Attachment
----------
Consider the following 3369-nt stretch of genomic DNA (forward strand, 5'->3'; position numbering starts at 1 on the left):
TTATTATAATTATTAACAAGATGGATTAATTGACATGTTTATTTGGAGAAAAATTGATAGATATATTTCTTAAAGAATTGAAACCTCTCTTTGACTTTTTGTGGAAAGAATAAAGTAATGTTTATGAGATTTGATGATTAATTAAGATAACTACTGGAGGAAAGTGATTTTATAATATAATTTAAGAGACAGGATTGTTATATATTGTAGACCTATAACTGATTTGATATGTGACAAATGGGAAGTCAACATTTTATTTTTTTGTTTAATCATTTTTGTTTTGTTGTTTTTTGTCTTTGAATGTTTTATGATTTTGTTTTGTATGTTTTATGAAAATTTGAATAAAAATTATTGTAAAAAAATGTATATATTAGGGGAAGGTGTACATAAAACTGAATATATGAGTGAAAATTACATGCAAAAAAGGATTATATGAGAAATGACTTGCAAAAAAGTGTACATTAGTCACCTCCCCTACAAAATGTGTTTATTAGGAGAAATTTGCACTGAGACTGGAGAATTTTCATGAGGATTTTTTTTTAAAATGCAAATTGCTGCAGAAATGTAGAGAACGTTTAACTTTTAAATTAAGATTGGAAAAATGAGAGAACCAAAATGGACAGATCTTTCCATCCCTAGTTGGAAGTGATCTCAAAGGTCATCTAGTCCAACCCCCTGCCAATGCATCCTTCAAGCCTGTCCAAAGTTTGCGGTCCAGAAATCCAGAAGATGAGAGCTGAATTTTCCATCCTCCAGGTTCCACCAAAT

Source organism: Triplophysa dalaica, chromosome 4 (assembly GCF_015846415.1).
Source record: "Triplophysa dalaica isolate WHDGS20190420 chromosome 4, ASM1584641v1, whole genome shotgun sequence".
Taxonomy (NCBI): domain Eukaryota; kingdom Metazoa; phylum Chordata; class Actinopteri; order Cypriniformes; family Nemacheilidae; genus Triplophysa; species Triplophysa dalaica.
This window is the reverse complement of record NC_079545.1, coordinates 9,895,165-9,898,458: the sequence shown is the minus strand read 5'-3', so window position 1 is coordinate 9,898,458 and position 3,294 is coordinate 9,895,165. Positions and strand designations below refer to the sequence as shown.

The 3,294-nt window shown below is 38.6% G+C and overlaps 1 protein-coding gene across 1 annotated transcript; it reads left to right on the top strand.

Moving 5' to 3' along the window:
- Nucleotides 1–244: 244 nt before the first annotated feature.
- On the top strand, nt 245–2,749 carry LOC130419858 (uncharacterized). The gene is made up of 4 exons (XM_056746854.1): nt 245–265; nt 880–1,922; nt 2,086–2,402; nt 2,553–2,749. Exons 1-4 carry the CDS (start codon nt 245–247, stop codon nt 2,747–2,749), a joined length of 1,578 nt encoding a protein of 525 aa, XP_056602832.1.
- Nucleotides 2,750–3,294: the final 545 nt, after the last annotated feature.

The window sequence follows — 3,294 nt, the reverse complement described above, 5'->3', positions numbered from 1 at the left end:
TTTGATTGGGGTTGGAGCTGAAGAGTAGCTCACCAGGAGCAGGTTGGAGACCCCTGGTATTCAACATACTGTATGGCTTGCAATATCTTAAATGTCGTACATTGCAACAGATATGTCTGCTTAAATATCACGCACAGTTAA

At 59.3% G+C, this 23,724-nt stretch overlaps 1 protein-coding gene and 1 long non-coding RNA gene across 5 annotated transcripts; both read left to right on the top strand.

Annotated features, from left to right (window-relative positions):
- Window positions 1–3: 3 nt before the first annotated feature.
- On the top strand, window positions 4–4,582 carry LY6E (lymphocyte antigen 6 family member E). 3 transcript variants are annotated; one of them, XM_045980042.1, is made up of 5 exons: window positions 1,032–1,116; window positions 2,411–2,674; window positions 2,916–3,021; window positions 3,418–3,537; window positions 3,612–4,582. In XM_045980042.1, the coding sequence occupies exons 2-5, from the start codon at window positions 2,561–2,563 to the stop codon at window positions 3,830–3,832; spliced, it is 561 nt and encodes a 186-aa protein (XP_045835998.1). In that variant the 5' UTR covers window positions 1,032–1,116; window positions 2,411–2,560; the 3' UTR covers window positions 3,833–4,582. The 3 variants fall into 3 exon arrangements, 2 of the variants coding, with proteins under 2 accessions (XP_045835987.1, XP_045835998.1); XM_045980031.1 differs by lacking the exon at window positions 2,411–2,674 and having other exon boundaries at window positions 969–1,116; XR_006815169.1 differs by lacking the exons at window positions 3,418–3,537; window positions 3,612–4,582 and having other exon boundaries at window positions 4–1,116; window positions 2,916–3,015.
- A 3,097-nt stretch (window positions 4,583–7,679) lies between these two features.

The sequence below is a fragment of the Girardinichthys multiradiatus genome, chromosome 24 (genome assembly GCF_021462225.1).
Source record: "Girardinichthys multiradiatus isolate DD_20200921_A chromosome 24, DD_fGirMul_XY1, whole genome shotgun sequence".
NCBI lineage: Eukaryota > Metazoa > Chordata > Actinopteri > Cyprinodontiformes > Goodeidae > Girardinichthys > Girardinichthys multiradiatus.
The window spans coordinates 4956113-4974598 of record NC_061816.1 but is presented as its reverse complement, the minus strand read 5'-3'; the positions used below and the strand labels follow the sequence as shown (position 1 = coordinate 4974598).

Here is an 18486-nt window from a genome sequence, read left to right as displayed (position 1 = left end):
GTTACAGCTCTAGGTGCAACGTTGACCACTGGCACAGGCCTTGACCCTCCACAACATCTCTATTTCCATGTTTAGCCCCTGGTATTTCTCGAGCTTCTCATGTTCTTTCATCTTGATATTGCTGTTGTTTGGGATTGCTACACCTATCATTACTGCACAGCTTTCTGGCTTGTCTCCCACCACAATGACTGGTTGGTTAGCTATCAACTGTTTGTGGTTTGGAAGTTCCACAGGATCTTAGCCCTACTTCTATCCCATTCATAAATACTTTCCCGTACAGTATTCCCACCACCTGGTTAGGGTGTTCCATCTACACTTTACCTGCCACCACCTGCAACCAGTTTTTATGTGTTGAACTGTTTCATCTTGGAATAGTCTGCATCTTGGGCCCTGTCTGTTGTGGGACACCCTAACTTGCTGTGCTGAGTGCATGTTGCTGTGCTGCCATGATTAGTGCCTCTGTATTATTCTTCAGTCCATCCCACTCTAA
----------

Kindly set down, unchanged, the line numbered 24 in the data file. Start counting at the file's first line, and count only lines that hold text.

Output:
GTTACAGCTCTAGGTGCAACGTTGACCACTGGCACAGGCCTTGACCCTCCACAACATCTCTATTTCCATGTTTAGCCCCTGGTATTTCTCGAGCTTCTCATGTTCTTTCATCTTGATATTGCTGTTGTTTGGGATTGCTACACCTATCATTACTGCACAGCTTTCTGGCTTGTCTCCCACCACAATGACTGGTTGGTTAGCTATCAACTGTTTGTGGTTTGGAAGTTCCACAGGATCTTAGCCCTACTTCTATCCCATTCATAAATACTTTCCCGTACAGTATTCCCACCACCTGGTTAGGGTGTTCCATCTACACTTTACCTGCCACCACCTGCAACCAGTTTTTATGTGTTGAACTGTTTCATCTTGGAATAGTCTGCATCTTGGGCCCTGTCTGTTGTGGGACACCCTAACTTGCTGTGCTGAGTGCATGTTGCTGTGCTGCCATGATTAGTGCCTCTGTATTATTCTTCAGTCCATCCCACTCTAA